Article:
Conor Anderson - UCDSU President

Last week it was confirmed that third-level institutions will be permitted to charge students full registration fees for the coming year despite widespread restrictions on on-campus learning and facilities. The decision by University College Dublin (UCD) to charge students €3,000 or more for ‘blended learning’ has provoked criticism from UCD Student’s Union (UCDSU) President and Welfare Officer. 

Speaking to The College Tribune, UCDSU President, Conor Anderson, said that “the decision by UCD not to reduce fees will have a definite negative impact on students’ well-being.” He went on to criticise some UCD programmes for increasing their fees in light of the pandemic saying: “Some programs are actually increasing fees, and the plan going forward has no room for any reduction in cost. Students are starting to realize how unfair it is for UCD to foist the costs of operating during Covid onto them, and I hope that we will start seeing some mass organizing on that front. We at the UCDSU are ready and willing to do whatever we can to facilitate students in this struggle.”

Last week, Minister for Education, Norma Foley TD, faced calls from the Union of Students in Ireland (USI) and opposition TDs including People Before Profit’s Richard Boyd Barrett, to commit to the lowering of student registration fees in light of Covid-19 restrictions affecting student’s learning. However, Minister Foley later announced that the implementation of fees will be decided by individual institutions, who are permitted to charge students full registration fees. 

Speaking last week, Minister for Higher Education, Simon Harris TD, conceded that the registration fee for Irish universities was “too high” and recommended that students struggling financially should apply for the Student Universal Support Ireland (SUSI) grant system in order to pay for the next academic year, which will “take on board if a family’s income has changed due to Covid-19.”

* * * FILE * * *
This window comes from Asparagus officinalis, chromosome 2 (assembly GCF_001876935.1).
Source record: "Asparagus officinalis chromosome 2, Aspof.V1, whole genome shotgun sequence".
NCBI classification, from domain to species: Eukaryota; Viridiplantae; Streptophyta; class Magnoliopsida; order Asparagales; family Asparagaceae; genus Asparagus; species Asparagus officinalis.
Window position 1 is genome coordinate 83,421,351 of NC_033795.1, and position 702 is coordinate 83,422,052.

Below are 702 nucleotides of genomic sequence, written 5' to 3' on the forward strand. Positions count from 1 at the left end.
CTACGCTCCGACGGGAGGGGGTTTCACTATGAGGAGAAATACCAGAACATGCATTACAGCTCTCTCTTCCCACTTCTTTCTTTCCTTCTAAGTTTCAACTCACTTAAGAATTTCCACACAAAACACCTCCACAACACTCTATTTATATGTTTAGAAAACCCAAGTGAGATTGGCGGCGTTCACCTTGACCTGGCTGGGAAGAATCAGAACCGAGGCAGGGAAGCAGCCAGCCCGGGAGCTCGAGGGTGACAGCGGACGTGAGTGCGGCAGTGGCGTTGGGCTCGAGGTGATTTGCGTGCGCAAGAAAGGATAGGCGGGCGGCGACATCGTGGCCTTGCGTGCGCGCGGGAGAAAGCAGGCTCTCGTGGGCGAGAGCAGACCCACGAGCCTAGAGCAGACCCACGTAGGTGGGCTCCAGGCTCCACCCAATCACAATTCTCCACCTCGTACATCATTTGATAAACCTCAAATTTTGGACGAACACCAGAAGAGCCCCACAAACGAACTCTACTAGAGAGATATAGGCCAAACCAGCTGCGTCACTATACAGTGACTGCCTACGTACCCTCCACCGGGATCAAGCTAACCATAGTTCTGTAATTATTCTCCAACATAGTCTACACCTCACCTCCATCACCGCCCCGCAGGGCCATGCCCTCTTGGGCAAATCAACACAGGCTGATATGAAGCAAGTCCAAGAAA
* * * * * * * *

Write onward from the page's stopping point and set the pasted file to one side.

UCDSU Welfare Officer, Ruairí Power, has told The College Tribune of the growing need to lower the student contribution charge, which is currently the highest in the European Union. He said: “Either we believe education is a public good or we don’t […] The Government should not ignore the fact that many families have lost income as a result of the Covid-19 pandemic and part-time jobs are far more difficult to find for students now. If Minister Harris is committed to breaking down the barriers to higher education, now is the time to act and reduce the Student Contribution Charge. We need more than a “Covid Discount”, we need meaningful first steps towards the ultimate end-goal of the abolition of the student contribution charge, and the establishment of a fully public higher education model.’

On university fees, Minister Harris later said that he is “committed” to their reduction in the future, however, he could not commit to lowering them in the next budget. He said: “I do think the registration fee in Ireland is too high and it is something that I would like to see addressed, obviously that depends on a whole variety of issues, but I am committed to working on it.”

Gemma Farrell – Assistant News Editor